New Members of Team Frida

The Frida Center for Fibromyalgia is delighted to welcome two new staff members, Hannah Harbaugh and Melissa Smith.

Hannah joined us in early February as our new receptionist; when you arrive for your next appointment, you’ll see her smiling face! A native of New Hampshire, Hannah has lived in a number of states and overseas, owing to her father’s career in the United States Air Force. So far, Hannah’s favorite part of working at The Frida Center is her co-workers’ friendliness and collegiality. In private life, she is planning a 2013 wedding and enjoys video games.

Melissa SmithMelissa became part of our team in March, when she was hired as a medical assistant. Melissa’s approach to caregiving is informed by her background in naturopathic medicine. A Portland native, she enjoys her work because it gives her the opportunity to help improve patients’ quality of life. She is a mother of three and a vocalist who performs in local venues.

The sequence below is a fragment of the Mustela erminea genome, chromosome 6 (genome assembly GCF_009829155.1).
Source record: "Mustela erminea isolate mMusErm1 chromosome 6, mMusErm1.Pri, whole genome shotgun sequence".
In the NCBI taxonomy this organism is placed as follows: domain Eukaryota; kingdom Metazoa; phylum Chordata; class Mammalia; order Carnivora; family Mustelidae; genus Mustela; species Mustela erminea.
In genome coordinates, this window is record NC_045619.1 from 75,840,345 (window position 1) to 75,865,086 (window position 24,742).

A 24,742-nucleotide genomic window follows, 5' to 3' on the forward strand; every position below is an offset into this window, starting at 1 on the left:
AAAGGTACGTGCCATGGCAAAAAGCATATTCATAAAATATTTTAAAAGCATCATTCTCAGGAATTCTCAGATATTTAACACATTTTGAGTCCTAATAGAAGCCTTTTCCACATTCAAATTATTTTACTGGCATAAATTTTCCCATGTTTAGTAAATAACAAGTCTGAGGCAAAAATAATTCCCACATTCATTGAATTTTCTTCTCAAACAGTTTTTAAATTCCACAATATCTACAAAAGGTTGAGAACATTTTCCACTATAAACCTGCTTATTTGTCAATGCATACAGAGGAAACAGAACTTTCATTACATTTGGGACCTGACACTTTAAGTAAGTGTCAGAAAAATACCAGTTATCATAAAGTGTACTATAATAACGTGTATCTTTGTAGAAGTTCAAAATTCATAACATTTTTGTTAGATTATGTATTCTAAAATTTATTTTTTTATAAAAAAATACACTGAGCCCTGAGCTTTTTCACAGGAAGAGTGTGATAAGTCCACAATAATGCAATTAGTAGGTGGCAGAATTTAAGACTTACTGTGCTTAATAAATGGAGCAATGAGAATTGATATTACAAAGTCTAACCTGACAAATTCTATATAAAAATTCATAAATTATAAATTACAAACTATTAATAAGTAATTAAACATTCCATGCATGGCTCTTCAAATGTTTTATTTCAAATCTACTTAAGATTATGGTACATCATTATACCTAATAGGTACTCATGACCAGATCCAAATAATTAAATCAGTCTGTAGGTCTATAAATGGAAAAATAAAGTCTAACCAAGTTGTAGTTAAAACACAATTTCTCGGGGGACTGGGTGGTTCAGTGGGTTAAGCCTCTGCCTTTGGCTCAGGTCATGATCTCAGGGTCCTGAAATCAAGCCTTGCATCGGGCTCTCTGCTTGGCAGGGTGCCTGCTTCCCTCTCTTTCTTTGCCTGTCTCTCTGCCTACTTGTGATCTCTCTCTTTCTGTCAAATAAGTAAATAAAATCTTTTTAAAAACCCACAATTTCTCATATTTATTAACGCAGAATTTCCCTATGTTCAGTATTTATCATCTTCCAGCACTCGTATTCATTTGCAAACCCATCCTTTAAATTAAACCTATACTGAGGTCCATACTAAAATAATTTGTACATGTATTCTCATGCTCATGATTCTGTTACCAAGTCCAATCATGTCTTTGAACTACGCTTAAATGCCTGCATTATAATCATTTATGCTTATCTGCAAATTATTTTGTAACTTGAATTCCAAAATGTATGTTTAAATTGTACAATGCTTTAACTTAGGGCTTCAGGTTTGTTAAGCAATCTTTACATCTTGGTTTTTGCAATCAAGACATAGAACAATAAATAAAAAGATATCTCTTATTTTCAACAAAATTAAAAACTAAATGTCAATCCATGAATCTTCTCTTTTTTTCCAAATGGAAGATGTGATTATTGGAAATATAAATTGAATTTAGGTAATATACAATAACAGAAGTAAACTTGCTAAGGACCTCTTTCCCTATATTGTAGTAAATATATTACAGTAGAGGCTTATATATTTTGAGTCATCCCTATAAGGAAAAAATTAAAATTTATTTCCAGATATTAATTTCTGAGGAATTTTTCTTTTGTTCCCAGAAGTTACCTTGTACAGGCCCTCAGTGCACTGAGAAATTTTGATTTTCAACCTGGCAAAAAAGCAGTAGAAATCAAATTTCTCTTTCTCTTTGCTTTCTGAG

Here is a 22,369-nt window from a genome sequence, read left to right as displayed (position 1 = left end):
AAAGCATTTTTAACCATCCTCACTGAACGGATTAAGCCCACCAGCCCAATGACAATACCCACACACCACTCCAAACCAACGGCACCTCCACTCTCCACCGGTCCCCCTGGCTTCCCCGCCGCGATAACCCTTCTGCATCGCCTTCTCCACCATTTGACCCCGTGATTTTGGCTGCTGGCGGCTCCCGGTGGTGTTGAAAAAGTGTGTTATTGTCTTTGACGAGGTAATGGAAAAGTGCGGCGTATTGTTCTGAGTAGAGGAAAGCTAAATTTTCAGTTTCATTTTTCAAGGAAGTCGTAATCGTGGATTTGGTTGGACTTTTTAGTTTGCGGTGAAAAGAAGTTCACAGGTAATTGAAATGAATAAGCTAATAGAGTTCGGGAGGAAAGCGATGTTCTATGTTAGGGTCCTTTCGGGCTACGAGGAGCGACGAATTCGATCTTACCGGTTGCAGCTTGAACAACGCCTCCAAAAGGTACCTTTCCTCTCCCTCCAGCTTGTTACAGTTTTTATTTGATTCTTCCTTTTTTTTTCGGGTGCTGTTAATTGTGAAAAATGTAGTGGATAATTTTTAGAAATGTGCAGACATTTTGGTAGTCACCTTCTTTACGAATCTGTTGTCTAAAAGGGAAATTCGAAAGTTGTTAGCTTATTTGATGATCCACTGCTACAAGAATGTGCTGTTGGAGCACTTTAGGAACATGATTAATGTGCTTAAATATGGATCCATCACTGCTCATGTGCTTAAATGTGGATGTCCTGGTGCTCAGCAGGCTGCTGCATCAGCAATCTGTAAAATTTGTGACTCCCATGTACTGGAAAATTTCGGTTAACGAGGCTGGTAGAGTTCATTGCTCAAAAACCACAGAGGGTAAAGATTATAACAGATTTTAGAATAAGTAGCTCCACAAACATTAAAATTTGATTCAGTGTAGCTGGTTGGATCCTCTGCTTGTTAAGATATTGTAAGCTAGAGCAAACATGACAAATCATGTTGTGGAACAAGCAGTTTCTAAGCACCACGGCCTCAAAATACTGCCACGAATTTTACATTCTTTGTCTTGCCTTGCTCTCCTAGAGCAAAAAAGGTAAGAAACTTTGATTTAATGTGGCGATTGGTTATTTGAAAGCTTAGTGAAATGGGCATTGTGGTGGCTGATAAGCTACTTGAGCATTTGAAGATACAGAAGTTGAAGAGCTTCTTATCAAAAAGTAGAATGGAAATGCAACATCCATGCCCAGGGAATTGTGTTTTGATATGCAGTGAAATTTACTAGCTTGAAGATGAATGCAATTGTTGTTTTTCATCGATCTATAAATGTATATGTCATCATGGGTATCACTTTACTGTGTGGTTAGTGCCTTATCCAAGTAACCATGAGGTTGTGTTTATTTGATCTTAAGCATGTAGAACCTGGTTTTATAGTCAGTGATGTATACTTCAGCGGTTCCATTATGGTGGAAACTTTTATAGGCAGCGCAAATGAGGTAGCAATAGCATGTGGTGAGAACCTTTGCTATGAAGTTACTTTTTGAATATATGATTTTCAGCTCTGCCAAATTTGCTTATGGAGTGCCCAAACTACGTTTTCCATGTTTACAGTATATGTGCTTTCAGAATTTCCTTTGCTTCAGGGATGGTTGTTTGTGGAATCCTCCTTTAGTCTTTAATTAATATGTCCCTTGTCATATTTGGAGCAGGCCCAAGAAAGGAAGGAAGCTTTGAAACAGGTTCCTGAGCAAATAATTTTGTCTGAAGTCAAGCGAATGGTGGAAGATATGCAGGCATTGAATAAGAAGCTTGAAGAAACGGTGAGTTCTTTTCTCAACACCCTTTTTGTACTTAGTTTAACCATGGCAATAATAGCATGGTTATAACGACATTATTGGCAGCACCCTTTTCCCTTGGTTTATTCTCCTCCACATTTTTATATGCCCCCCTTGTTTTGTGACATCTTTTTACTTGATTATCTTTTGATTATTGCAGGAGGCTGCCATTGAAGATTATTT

We are extremely happy to have such talented professionals working with us here at The Frida Center.

Introducing an Instructor: Debbie Liptan

Welcome to our ongoing series, “Introducing an Instructor.” From time to time, our instructors write about their work here in The Studio and discuss ways in which these programs can help participants manage their fibromyalgia symptoms. Today’s guest writer: Debbie Liptan

Let’s start by clearing up any possibility of confusion: I’m not Dr. Ginevra Liptan! She’s my daughter-in-law: my son Jamie is the Executive Director here at The Frida Center for Fibromyalgia. So it’s safe to say that my family and I are intimately familiar with the challenges and opportunities living with fibromyalgia can provide.